HOW ONE WINE COMPETITION IS FIGHTING THE EFFECTS OF CANCER ONE CAMPER AND WINE AT A TIME
“It was a windy but sunny day in May. At nine o’clock Peanut started to walk to school. He has blue eyes, blonde hair, and is chubby. Peanut always stops at 45 State Street for his friend Purple. She is also chubby….”
This is how Elizabeth “Teddi” Mervis’ short story Fun And Bad Times In School begins. Teddi wrote the story and published it in a chapbook one year after she was diagnosed with a malignant brain tumor, two years before she lost her struggle with the disease at the age of twelve. Sadly, Teddi’s story is not a unique one.
According to A Cancer Journal for Clinicians and the National Cancer Institute, cancer affected an estimated 15,700 children and adolescents between the ages of 0 and 19 in the United States in 2014. It is estimated that 2,000 of those affected will die of the disease. Though mortality rates are changing, due to advances in research and treatments, there are very few prospects to distract from the isolation of being a child with cancer.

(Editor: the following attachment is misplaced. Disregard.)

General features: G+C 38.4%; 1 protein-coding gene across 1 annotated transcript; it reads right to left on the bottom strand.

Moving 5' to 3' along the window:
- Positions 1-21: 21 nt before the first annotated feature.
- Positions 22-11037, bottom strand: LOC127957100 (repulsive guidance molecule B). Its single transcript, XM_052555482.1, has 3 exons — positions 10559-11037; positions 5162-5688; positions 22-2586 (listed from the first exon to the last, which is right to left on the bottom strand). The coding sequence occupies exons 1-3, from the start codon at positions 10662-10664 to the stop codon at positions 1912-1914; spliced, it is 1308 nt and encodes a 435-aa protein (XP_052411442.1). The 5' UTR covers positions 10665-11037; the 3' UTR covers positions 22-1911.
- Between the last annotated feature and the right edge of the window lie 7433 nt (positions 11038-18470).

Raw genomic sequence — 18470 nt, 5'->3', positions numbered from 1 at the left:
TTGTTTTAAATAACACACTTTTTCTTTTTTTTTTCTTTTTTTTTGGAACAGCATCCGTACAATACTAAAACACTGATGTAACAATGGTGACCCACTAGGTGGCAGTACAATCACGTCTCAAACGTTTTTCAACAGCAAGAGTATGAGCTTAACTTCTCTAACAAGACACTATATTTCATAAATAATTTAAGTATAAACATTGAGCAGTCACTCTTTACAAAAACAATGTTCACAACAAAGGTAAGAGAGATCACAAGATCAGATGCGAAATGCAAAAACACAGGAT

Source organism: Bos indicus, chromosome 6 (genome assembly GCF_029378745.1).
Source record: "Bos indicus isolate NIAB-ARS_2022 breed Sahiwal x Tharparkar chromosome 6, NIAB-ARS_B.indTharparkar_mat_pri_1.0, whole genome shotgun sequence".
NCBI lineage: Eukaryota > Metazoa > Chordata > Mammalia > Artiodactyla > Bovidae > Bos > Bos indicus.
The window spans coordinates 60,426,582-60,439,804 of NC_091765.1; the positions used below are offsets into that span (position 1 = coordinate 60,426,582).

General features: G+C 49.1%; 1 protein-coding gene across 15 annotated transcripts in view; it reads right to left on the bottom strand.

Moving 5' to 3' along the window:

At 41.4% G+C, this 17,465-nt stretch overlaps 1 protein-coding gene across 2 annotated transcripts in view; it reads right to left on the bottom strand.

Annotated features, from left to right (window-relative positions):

One very special camp, in Upstate New York, is changing that. For 35 years, Camp Good Days and Special Times has been committed to enhancing the quality of life for children, adults, and families whose lives have been affected by cancer.
Founded by Gary Mervis, Teddi’s father, the annual residential camp has grown to become one of the largest organizations of its kind in the world. Camp Good Days provides a variety of short, seasonal, and year-round camping, support, and oncology programs for children, adolescents, and adults – ages 4 and up.
The individual programs take place on a 13-acre waterfront property, on the shores of Keuka Lake, in Upstate New York’s Finger Lakes Wine Region. Camp Good Days has hosted over 45,000 campers from 22 US states, and 28 countries since it opened in 1979.
“The promise that I made when we started Camp Good Days, was that every program that we would provide would be free of charge for the participants,” Mervis said. “We didn’t want money to be an obstacle for anyone who wanted to participate in the camp. The only reason I’ve been able to keep that promise is because of so many generous individuals in our community and the success of our special fundraising events.”
RAISING MONEY AND AWARENESS THROUGH WINE
For the last 14 years, the Finger Lakes International Wine Competition [FLIWC] has championed Camp Good Days by providing 100% of its proceeds from the annual competition and auxiliary wine auction to the camp.
“The Finger Lakes International Wine Competition and auction have become our largest single fundraising event,” Mervis said.